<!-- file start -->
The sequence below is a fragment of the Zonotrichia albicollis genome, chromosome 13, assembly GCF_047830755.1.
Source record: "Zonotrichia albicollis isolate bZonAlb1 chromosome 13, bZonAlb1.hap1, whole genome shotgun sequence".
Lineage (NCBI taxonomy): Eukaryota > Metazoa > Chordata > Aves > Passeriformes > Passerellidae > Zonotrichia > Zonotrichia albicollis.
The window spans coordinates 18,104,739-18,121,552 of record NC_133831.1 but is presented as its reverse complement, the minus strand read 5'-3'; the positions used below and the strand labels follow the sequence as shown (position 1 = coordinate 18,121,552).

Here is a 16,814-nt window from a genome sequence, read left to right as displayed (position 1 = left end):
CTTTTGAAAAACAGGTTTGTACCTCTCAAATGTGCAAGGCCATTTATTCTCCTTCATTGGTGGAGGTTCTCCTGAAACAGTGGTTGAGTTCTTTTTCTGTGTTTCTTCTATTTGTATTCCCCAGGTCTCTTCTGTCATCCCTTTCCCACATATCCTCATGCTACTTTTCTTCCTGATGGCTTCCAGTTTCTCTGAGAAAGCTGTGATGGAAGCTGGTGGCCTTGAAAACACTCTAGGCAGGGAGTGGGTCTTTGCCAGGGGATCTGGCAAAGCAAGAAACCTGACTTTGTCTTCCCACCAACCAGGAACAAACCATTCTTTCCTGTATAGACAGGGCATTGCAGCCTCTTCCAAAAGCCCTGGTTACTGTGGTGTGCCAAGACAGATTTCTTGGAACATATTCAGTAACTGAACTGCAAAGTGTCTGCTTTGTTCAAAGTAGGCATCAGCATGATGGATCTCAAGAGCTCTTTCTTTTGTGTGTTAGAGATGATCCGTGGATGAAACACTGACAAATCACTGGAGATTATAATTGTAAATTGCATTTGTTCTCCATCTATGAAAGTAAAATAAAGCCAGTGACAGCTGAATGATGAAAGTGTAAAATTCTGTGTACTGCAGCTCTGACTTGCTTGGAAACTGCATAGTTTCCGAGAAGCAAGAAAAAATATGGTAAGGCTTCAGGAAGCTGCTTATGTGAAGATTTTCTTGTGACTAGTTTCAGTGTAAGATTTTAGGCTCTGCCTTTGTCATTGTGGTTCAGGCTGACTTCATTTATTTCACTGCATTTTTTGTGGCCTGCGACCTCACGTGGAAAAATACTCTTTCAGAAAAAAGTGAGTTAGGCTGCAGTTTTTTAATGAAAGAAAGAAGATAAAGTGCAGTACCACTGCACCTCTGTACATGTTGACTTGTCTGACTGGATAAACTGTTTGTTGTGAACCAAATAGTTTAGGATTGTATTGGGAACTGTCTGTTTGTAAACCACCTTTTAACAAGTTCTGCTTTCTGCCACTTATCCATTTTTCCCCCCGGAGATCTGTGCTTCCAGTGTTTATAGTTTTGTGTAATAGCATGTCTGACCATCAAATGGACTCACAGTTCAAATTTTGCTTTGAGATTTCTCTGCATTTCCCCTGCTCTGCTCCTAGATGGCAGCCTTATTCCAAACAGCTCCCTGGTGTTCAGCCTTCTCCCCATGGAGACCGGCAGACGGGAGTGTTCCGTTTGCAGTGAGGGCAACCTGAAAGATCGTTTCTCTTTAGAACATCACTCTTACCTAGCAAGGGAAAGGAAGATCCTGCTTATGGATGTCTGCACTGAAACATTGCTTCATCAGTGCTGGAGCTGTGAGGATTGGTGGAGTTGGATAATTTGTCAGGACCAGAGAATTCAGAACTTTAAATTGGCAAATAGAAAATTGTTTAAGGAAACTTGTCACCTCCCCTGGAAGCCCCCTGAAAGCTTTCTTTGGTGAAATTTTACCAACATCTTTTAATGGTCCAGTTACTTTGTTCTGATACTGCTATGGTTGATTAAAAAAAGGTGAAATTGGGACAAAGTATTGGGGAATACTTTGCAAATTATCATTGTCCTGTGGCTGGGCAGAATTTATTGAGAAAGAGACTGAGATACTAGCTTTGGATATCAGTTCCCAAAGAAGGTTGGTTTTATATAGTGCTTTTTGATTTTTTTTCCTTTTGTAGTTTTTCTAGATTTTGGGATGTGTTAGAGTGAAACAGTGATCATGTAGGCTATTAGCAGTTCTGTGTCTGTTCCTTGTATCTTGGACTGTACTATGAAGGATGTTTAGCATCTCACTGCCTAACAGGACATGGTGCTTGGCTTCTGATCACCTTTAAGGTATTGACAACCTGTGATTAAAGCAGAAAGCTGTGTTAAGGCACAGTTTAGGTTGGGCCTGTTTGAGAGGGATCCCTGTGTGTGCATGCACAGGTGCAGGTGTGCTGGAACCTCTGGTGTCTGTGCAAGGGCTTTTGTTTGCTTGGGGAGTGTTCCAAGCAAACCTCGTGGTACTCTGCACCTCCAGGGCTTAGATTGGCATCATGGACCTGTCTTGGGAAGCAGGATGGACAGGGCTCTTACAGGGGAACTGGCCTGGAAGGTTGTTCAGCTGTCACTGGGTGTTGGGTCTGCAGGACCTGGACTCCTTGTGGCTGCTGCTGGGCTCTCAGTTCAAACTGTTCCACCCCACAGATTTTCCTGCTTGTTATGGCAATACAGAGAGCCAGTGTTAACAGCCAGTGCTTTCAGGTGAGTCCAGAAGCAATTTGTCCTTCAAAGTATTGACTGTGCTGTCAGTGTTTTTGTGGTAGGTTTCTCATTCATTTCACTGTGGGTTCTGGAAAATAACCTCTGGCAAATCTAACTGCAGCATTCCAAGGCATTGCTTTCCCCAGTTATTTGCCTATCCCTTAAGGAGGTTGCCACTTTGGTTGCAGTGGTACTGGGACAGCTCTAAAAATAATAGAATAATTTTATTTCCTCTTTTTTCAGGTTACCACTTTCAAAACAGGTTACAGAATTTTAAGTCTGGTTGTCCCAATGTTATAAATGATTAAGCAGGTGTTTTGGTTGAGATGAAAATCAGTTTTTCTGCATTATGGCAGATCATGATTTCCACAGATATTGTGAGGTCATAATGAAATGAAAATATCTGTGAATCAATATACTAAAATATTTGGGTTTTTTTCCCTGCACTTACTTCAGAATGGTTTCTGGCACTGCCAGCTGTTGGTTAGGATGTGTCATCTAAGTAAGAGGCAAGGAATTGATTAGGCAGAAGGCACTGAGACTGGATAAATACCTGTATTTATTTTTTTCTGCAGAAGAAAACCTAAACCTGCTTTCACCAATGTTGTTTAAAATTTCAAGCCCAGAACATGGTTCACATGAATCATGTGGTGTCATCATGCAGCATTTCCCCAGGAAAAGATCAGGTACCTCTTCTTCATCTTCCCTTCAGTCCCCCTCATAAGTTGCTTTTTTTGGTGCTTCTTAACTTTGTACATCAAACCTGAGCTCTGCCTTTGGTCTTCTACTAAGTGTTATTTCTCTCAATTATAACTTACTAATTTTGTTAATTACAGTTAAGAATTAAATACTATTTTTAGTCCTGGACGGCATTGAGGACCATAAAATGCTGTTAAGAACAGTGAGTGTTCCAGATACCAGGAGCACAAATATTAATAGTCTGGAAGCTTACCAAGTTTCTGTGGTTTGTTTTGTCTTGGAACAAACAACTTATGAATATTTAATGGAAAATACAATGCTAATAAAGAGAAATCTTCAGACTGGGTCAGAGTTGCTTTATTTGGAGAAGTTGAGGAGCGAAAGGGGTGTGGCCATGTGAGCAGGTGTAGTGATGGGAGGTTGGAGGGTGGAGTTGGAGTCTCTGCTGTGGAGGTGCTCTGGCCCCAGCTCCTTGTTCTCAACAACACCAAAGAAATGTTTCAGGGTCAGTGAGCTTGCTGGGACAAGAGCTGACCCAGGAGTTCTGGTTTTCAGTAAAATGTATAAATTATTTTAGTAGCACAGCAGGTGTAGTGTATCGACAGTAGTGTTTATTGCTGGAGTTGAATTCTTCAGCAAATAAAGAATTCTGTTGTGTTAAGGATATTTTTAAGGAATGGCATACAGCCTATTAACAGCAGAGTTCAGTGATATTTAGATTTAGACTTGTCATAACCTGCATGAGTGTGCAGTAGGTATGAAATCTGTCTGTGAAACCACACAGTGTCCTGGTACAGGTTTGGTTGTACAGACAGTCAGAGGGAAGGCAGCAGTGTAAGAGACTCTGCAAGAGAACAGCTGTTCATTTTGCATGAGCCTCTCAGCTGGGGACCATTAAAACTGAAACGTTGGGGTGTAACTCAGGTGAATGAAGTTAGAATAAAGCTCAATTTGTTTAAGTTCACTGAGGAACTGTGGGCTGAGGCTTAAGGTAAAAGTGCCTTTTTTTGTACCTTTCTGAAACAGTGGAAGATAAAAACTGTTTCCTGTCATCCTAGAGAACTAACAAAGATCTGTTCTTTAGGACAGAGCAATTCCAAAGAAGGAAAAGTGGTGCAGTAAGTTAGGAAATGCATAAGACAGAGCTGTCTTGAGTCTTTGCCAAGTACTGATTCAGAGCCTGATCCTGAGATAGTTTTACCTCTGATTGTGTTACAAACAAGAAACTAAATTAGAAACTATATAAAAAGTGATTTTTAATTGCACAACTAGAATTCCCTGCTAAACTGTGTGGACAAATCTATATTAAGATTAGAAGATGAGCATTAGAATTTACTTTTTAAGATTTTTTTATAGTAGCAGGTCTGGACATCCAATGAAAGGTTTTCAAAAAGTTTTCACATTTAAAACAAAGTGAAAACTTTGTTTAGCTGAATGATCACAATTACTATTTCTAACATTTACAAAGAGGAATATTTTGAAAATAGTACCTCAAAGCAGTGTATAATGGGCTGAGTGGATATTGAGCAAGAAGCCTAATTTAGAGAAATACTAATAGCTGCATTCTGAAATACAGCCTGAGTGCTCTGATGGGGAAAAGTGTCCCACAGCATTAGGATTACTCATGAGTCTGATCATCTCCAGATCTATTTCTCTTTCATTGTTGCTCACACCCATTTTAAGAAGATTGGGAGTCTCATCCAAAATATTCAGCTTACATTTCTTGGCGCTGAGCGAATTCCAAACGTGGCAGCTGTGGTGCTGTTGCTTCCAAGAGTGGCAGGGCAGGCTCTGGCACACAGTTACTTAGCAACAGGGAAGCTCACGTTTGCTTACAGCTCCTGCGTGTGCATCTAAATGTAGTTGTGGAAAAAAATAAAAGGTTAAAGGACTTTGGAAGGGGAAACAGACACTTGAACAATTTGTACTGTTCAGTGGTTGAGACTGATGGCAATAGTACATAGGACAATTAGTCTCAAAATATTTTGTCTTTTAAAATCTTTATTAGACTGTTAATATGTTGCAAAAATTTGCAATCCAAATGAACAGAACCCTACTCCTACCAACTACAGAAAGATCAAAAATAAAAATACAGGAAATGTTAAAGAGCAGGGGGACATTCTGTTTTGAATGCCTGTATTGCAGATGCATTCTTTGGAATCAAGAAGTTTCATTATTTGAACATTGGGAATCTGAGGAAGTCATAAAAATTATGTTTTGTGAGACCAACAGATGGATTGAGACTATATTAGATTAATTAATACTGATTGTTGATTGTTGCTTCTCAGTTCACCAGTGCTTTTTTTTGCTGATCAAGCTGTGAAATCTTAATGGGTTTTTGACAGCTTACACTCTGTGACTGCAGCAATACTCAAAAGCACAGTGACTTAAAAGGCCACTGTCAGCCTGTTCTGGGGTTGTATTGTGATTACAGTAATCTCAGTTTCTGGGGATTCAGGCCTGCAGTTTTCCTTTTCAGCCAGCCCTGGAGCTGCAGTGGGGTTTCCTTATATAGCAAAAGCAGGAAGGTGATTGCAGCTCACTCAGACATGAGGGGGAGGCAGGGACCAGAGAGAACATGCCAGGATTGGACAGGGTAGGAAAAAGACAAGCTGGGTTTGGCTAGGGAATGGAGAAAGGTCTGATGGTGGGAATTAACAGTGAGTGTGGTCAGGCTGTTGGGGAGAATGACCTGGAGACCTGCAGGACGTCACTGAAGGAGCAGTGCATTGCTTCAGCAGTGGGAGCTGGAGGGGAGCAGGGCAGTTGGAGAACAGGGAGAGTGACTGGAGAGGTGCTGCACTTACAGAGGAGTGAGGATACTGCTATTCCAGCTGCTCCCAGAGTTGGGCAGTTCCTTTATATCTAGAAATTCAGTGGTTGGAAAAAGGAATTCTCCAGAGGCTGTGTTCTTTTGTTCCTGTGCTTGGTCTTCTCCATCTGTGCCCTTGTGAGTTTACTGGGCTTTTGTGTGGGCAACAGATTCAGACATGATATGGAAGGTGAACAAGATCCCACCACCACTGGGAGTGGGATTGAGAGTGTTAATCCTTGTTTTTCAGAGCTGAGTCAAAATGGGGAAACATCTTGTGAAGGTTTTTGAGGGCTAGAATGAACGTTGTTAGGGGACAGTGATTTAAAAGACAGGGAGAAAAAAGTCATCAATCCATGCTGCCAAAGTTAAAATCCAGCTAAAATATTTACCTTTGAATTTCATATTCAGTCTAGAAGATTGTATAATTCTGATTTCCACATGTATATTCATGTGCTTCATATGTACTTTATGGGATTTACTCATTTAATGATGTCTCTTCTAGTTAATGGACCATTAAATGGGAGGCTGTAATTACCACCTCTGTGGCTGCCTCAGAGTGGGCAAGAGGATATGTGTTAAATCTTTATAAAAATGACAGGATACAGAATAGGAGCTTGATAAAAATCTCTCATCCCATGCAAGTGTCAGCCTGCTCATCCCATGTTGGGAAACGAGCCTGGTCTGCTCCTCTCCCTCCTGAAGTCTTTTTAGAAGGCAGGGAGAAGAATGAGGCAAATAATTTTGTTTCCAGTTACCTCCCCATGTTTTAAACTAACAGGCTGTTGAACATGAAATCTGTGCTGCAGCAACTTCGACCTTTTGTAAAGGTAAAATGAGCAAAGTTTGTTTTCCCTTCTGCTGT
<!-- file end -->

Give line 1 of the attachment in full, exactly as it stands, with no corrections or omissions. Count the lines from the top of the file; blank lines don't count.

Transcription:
The sequence below is a fragment of the Zonotrichia albicollis genome, chromosome 13, assembly GCF_047830755.1.